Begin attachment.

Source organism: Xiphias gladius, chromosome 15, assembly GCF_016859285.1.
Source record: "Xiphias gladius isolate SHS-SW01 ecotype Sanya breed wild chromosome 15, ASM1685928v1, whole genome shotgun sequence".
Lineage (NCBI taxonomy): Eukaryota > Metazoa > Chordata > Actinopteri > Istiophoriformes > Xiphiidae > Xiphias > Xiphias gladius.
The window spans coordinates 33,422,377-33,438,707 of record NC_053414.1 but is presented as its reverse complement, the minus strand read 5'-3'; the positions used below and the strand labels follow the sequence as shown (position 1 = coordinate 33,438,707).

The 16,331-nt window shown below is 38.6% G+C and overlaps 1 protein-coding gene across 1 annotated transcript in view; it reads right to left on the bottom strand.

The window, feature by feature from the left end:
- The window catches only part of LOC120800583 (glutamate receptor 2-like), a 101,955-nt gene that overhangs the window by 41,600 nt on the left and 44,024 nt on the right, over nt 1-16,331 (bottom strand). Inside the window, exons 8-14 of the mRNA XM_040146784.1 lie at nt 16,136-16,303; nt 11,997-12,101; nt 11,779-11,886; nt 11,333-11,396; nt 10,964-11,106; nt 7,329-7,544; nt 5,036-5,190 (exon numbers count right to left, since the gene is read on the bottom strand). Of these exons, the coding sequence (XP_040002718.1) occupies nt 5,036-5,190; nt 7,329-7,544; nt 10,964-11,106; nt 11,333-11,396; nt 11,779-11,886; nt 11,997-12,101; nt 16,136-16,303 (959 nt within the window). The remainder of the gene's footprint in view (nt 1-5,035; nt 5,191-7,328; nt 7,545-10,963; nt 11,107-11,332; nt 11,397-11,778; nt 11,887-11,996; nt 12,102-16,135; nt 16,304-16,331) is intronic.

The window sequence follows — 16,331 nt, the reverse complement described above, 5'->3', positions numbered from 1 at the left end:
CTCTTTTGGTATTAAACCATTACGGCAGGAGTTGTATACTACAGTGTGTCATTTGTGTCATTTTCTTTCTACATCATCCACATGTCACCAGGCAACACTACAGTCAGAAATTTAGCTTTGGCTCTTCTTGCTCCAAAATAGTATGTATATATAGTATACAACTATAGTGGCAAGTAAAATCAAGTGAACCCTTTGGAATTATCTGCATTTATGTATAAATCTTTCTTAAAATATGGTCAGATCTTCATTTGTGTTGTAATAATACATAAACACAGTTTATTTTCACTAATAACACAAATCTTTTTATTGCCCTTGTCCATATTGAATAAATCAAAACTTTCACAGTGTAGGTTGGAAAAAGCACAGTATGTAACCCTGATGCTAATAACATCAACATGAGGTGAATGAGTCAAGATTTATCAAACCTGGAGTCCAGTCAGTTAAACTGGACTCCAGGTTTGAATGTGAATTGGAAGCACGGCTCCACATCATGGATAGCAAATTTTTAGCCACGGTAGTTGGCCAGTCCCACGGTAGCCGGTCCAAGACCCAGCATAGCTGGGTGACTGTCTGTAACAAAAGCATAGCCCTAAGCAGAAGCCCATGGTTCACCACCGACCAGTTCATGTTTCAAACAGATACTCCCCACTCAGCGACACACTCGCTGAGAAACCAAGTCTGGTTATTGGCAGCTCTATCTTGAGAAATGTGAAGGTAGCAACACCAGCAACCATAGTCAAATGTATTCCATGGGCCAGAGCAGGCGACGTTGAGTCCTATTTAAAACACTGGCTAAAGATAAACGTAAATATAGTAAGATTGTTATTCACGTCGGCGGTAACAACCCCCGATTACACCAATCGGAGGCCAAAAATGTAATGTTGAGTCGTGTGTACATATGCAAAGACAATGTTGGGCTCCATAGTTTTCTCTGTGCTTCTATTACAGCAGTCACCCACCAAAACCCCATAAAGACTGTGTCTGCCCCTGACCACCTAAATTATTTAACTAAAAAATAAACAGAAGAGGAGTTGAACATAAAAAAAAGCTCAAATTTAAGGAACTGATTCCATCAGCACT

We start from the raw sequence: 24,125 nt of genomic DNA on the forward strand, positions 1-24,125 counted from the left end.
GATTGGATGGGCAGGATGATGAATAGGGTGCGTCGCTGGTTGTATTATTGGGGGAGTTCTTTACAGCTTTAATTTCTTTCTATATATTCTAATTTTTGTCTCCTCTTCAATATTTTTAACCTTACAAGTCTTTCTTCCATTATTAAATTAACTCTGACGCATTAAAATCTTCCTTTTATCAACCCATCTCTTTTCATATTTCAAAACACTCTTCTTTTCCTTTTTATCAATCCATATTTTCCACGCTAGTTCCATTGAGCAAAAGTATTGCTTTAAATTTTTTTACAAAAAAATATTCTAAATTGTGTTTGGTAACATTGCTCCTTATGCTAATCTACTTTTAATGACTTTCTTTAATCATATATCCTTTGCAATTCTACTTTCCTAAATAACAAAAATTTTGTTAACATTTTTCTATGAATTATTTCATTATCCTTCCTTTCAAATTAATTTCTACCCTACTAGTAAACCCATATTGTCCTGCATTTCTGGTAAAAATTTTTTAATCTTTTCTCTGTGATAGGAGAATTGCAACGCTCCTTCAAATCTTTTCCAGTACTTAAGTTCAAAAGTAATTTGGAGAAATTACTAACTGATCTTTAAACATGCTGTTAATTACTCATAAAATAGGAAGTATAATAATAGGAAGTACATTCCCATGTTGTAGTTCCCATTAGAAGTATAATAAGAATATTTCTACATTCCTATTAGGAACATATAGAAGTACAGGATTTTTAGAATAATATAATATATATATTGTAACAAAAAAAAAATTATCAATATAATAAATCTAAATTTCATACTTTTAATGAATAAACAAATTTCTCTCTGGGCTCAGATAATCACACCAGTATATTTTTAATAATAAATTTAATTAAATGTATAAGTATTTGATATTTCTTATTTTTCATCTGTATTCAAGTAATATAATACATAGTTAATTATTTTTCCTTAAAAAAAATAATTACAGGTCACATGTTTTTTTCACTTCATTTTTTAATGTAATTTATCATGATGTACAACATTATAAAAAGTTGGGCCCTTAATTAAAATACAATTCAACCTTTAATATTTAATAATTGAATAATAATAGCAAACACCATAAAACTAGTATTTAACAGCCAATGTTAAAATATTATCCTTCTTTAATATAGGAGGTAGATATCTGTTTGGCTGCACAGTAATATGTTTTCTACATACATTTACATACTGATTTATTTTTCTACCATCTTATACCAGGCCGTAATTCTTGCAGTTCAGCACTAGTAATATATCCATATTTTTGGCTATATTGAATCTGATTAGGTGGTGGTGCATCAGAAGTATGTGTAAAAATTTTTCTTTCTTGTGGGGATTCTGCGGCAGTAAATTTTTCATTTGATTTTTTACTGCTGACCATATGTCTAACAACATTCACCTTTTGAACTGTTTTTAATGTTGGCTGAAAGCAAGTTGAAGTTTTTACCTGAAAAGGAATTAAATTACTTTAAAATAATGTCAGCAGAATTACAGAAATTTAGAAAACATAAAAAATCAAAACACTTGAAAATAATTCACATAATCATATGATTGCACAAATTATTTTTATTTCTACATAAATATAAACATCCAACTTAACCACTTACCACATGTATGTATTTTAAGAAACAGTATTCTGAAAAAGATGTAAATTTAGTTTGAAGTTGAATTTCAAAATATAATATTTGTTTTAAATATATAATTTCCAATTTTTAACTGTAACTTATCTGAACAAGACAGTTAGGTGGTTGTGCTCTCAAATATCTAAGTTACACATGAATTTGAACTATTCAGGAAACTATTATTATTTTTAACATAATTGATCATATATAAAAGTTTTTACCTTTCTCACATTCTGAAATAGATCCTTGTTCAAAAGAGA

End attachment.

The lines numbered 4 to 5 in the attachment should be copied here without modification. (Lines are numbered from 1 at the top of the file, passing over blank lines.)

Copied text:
The window spans coordinates 33,422,377-33,438,707 of record NC_053414.1 but is presented as its reverse complement, the minus strand read 5'-3'; the positions used below and the strand labels follow the sequence as shown (position 1 = coordinate 33,438,707).

The 16,331-nt window shown below is 38.6% G+C and overlaps 1 protein-coding gene across 1 annotated transcript in view; it reads right to left on the bottom strand.